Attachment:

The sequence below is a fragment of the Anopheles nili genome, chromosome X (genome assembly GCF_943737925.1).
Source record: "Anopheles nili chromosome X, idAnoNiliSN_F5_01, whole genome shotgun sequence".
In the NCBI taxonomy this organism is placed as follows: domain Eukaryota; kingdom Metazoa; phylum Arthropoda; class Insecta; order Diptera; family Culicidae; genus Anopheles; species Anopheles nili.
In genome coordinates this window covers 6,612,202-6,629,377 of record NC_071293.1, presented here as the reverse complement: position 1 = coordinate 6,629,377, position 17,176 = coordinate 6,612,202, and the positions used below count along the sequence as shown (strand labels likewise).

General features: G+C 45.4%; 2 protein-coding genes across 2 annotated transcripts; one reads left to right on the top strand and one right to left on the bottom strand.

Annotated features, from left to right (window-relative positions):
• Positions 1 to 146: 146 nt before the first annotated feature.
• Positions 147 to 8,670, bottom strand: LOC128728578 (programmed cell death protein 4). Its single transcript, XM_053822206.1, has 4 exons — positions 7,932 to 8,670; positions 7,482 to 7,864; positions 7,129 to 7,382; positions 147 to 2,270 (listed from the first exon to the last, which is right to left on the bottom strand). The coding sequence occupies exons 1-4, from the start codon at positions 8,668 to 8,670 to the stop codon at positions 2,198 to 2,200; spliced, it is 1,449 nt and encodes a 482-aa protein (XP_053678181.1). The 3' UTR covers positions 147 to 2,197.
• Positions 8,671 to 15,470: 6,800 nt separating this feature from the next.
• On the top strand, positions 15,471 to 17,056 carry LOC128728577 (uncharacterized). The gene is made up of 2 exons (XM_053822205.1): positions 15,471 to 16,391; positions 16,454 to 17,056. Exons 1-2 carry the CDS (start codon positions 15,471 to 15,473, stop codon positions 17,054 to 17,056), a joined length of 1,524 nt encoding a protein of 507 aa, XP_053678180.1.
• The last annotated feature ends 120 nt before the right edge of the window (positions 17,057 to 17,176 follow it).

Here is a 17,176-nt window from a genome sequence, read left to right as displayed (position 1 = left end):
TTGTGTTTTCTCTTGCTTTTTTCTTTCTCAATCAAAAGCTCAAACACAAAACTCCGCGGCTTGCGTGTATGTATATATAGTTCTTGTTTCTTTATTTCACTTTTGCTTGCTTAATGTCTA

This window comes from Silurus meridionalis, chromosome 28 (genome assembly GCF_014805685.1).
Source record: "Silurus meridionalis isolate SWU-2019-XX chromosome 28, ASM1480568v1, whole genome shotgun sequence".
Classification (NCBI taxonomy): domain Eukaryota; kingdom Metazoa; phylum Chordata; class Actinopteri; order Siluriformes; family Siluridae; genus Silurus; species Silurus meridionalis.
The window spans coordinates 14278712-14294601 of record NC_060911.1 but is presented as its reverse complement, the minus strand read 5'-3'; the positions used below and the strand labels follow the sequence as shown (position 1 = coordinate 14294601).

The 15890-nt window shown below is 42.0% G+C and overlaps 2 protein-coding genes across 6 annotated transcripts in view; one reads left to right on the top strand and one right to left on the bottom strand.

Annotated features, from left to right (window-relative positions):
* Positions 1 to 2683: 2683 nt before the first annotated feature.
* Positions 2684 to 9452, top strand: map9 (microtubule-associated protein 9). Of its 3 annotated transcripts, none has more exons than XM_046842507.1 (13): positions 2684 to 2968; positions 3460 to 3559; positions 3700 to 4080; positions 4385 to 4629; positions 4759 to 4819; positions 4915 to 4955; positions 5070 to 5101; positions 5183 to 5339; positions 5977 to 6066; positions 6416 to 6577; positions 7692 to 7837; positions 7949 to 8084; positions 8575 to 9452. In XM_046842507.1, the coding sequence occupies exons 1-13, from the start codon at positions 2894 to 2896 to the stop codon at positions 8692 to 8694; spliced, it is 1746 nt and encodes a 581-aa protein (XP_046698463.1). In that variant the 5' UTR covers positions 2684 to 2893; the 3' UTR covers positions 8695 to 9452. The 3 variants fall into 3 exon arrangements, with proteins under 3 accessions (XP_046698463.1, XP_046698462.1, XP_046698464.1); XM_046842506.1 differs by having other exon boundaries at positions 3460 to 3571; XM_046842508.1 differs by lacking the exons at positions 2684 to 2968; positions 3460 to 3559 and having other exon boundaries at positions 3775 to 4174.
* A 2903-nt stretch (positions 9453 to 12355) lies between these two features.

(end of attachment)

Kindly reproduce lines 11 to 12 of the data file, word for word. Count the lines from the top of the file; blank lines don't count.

• The last annotated feature ends 120 nt before the right edge of the window (positions 17,057 to 17,176 follow it).

Here is a 17,176-nt window from a genome sequence, read left to right as displayed (position 1 = left end):